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Of the following choices, which would you choose to eat: green beans; light n’ low-carb green beans and shallots; healthy energy-boosting green beans and shallots; or sweet sizzlin’ green beans and crispy shallots?

Be honest—did you choose sweet sizzlin’ green beans and crispy shallots? If you did, you’re in good company. A new study out of Stanford University claims adults are more likely to eat vegetables if they are given flavorful, exciting descriptions usually used for decadent foods—even if they aren’t prepared that way.

In other words, for this study at least, green beans were exactly the same as sweet sizzlin’ green beans and crispy shallots. But that didn’t stop diners from selecting the latter vegetable more often—and eating more of it, too.

This study was conducted in a large university cafeteria serving an average of 607 diners per weekday lunch. Each day, one featured vegetable was randomly labeled in one of four ways, despite the veggie being prepared and served the same way daily: basic, healthy restrictive, healthy positive, or indulgent.

In the example referenced earlier, green beans is the basic label, low-carb is healthy restrictive, healthy energy-boosting is healthy positive, and the sweet sizzlin’ green beans and crispy shallots constitute indulgent labeling.

According to the study, published Monday in JAMA Internal Medicine, diners chose vegetables with indulgent labeling 25 percent more than basic labeling, 35 percent more than healthy positive and 41 percent more than healthy restrictive. In terms of mass of vegetables served per day, vegetables with indulgent labeling were consumed 16 percent more than those labeled healthy positive, 23 percent more than basic and 33 more than healthy restrictive. The experiment persisted for an academic quarter, or 46 days.

The timing of the study is serendipitous in that the same day, an unrelated study was published in The New England Journal of Medicine that says more than 2 billion adults and children globally are overweight or obese and suffer health problems because of their weight—with the U.S. leading the way.

As a country, we’ve been aware of rising obesity rates for the past two decades, and labeling has been one tactic to try to buck the trend.

Some grocery stores have started labeling prepared foods as “healthy,” or a “better choice.” However, studies have shown health-focused labeling of food may be counter-effective, as people rate food they perceive to be healthier as less tasty.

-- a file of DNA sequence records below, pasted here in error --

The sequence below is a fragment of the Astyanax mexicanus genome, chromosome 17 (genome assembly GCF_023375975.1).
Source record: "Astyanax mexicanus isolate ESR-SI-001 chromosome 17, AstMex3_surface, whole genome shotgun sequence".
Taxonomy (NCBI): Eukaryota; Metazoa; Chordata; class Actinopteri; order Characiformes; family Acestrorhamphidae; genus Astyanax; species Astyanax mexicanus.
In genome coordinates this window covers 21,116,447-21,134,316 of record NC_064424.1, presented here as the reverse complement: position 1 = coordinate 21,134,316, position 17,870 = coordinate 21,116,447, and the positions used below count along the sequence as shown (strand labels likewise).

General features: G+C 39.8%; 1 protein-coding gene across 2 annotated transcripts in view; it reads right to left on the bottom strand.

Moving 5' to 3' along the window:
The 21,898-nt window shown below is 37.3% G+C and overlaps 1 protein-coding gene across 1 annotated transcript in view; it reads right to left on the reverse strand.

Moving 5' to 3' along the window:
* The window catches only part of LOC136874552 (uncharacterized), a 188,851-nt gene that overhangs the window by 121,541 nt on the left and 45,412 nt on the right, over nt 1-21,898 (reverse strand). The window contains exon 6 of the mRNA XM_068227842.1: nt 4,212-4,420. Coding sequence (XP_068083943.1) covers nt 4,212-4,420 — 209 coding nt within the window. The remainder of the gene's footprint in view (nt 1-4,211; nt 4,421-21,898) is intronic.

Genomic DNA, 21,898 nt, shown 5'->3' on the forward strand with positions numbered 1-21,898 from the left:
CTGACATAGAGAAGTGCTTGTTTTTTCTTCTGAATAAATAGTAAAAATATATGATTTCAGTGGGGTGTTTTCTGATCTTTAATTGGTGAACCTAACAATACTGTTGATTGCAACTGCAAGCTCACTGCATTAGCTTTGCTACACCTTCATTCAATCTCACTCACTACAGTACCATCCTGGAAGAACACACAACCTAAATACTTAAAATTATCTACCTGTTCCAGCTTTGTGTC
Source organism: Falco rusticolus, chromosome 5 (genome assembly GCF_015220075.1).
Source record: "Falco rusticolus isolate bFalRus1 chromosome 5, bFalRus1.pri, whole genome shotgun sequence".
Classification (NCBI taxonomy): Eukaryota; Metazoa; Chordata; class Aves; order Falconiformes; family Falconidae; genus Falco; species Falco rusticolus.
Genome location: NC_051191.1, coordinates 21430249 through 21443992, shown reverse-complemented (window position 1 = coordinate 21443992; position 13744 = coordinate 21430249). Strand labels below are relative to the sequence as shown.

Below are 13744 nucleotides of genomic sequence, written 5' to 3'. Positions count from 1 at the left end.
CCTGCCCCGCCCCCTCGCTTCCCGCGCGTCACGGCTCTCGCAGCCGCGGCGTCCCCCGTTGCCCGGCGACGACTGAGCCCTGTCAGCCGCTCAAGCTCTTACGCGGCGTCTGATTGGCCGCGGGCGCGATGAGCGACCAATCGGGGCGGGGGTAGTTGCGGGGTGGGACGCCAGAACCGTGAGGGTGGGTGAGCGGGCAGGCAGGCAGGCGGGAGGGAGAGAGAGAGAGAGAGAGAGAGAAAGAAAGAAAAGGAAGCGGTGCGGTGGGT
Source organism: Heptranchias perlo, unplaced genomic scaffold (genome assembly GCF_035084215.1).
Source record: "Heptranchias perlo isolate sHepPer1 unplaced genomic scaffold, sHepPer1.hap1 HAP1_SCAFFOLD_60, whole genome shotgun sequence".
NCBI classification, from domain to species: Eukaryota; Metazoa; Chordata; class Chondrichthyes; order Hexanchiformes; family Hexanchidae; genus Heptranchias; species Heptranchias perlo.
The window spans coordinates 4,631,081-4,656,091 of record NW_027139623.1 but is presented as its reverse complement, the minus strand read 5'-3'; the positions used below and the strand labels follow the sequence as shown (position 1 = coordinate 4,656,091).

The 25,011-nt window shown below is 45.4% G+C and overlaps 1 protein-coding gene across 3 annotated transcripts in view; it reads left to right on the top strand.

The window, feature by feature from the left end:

Alia Crum, a principal investigator of the Stanford Mind & Body Lab who collaborated on the initial study, is also the co-author of a 2011 study that found labeling a milkshake as low-calorie led participants to actually have higher levels of the hunger hormone ghrelin, compared to when participants consumed the same shake with a high-calorie and indulgent label.

Additionally, you may have noticed some food outlets, like Dunkin Donuts and McDonald’s, have already included calorie counts on menu boards and online in an attempt to have diners make more health-conscious food choices.

A federal rule that would mandate all chain restaurants, supermarkets, convenience stores and other food sellers with 20 or more locations to post calorie counts was just delayed last month until 2018 after a last-minute reprieve from the FDA. The rule, which was originally proposed as part of the Affordable Care Act in 2010, was set to go into effect on May 5, 2017, but the FDA stepped in at the last minute and changed the date to May 7, 2018.

Similarly, the FDA is considering updating its criteria for a food item to legally be labeled “healthy,” a change that would reportedly be based upon significant scientific agreement.

But is slapping the word “healthy” on a package better than using fancy monikers and delicious-sounding adjectives?

Bradley Turnwald, a graduate psychology student and lead author of the Stanford study, doesn’t think so. He said more research needs to be done, such as observing if his findings in the cafeteria apply to diners choosing off a restaurant menu, without the food being visible. Still, these findings could be the basis for a potentially effective strategy to answer a challenging question.

“Healthy foods can be indulgent and tasty,” Turnwald said. “They just aren’t typically described that way. If people don’t think healthy foods taste good, how can we expect them to make healthy choices?”

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